Refugee Afghan Translators Could Settle In UK Under New Ministry of Defense Plan

Kabul: Former UK military translators who fled Taliban death threats in Afghanistan and are now trapped in other countries are expected to be allowed to seek refuge in Britain.

In a major breakthrough for men who stood shoulder-to-shoulder with British troops, the UK Ministry of Defense is exploring ways for them to relocate to the UK from other countries. It will mean they no longer face returning to Afghanistan to submit an application to come to this country – a journey which, for many, is simply too dangerous.

Up to 20 former translators are trapped, mainly across Europe but also in India, Pakistan and Australia, according to estimates. Only a small number have so far been told they would qualify for sanctuary. Many fled Taliban death threats and attacks after being told they did not qualify for relocation under previous UK government policies. But now they are likely to be included under the revised Afghan Relocations and Assistance Policy.

It is expected to see hundreds of interpreters currently in Afghanistan approved for sanctuary with their families. Under the new arrangements translators in ‘third countries’ would have their paperwork processed at a British Embassy before travelling to the UK.

Meanwhile, Australia is urgently working through protection visa applications for Afghan interpreters placed on Taliban kill lists. At least 300 interpreters who worked with Australian troops during the war are seeking protection in here as allied troops depart Afghanistan.

A letter was handed out to some interpreters making direct threats on their lives. However, on Monday, the Taliban claimed translators would not be harmed if they ‘repented’ for their work with foreign soldiers, but the interpreters do not trust their word.

Also, the Australian Defense Minister Peter Dutton has defended overruling senior officials and allowing special forces troops to keep their meritorious unit citations from Afghanistan despite credible allegations of war crimes. Dutton was warned failing to strip the unit of its citation would harm the reputation of the Australian Defense Force at home and abroad.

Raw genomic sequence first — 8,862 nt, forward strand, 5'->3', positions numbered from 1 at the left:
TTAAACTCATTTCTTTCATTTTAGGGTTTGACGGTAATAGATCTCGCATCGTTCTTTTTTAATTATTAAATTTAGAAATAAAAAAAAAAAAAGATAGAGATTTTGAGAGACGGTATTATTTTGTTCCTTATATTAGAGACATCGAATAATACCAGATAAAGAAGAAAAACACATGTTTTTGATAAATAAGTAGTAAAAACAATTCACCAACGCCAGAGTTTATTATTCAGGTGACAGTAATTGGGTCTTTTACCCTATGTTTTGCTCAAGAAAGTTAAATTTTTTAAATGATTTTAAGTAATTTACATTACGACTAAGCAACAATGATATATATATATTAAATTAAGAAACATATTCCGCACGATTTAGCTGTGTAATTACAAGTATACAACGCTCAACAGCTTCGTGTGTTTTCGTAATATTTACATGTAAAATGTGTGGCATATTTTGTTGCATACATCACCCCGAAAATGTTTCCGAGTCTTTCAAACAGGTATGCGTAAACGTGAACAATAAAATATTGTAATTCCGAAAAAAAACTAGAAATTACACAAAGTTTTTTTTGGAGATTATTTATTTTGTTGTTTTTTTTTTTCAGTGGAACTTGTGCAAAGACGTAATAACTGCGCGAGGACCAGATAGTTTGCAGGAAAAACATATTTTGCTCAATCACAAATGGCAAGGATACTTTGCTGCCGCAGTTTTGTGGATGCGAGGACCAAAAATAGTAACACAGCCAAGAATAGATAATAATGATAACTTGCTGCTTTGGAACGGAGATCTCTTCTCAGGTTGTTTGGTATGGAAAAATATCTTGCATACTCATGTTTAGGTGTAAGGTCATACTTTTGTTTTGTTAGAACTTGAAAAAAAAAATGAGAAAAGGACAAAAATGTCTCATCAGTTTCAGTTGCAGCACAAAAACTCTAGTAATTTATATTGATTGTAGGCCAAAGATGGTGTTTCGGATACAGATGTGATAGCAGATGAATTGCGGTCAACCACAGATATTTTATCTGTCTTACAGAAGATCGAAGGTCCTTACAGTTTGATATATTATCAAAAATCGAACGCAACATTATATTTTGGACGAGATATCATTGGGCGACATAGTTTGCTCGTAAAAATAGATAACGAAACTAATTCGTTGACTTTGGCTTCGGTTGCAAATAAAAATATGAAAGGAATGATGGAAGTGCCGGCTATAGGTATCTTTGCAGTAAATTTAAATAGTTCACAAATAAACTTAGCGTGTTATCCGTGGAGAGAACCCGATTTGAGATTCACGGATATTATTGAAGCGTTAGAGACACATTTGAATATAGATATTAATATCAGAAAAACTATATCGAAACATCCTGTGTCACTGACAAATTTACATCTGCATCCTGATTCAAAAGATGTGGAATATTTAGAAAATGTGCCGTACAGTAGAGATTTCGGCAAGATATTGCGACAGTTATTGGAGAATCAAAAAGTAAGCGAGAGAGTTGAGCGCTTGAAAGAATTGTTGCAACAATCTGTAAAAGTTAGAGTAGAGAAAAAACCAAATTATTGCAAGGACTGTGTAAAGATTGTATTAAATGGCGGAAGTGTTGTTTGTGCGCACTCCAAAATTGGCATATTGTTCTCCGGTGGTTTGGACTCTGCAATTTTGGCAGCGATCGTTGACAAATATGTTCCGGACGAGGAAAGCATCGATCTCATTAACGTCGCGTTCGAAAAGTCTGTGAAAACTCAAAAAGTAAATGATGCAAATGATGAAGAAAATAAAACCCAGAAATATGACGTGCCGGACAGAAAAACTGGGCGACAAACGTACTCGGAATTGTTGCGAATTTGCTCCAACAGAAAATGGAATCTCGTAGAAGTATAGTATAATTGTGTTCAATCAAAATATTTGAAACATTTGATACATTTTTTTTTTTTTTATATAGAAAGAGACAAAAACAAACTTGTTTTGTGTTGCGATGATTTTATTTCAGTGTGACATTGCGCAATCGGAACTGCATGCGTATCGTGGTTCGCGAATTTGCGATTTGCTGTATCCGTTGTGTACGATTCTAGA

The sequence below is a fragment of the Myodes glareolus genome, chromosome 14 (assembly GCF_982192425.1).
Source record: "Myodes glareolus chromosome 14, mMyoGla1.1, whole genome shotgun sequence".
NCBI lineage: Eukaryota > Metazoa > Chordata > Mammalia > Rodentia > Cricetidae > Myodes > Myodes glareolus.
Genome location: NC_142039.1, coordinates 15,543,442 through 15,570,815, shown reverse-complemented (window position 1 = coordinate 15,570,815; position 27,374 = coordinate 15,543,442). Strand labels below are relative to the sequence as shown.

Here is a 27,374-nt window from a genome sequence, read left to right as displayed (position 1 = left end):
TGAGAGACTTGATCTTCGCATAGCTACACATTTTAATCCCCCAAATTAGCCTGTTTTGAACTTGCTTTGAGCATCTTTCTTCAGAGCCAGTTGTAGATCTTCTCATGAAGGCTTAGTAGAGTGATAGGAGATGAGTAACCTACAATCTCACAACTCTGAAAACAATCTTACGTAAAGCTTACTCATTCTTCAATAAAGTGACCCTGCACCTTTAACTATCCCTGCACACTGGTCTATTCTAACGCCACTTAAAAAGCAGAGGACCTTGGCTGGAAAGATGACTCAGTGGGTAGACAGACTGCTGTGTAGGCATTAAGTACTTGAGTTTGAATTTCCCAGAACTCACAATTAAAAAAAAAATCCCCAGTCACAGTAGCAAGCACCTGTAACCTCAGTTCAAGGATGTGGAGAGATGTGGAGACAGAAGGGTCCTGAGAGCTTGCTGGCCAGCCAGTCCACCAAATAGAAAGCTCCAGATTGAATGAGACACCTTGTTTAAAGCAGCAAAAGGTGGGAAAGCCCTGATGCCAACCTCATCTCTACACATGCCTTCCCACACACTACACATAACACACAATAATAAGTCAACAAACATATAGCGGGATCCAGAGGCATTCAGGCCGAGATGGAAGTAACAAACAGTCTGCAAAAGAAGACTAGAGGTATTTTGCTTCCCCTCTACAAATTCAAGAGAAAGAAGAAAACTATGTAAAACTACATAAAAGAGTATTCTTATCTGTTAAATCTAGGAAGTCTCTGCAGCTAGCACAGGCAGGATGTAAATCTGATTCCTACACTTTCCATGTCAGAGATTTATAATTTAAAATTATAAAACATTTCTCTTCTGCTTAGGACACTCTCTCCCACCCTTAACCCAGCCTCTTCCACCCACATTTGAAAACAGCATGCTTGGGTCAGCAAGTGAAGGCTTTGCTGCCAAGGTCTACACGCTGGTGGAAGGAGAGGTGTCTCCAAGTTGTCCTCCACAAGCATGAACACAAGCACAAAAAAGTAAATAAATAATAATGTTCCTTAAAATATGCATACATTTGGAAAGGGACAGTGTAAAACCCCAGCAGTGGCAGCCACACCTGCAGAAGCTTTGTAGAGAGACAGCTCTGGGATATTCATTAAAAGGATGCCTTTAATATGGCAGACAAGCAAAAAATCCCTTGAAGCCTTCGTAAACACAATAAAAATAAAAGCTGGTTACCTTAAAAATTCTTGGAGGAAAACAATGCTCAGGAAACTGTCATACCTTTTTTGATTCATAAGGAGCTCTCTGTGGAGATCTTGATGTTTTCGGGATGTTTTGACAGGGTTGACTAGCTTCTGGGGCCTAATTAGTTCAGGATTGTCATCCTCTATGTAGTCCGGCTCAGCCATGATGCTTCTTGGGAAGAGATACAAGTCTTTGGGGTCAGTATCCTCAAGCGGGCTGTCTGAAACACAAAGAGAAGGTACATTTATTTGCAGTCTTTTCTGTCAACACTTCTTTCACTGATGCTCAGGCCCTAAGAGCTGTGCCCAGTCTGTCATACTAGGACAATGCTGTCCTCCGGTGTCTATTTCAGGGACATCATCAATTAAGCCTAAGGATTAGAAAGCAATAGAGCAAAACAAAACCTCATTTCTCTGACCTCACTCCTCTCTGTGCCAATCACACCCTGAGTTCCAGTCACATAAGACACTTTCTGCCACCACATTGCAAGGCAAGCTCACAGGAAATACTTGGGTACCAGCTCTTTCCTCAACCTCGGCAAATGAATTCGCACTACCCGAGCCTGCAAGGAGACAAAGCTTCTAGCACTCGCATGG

But he defied the briefing from his department and stepped in to stop members of the Special Operations Task Group from being stripped of the military honors. “The job of a minister is to look at the options presented, to look at the information provided to me, and my job as minister is to make the decision,” Dutton told Sky News on Wednesday.

“I took the decision I thought was in the best interests of our country and in the best interest of the men and women of the Australian Defense Force.”

The move to revoke the unit citation was a key recommendation of the Brereton war crimes inquiry, which found credible allegations special forced troops committed 39 murders in Afghanistan. Dutton said he did not want the actions of a small group of soldiers to spoil the reputation of the vast majority of special forces troops who served with distinction in the Middle East.

Only those who are convicted of crimes will be stripped of their honors. “There are thousands of men and women who served with great honor and distinction in the Afghanistan campaign and in Iraq as well over the course of the last two decades and I am not going to dishonor their service,” he said.

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Latest from Newsfeed; Wednesday, June 9 2021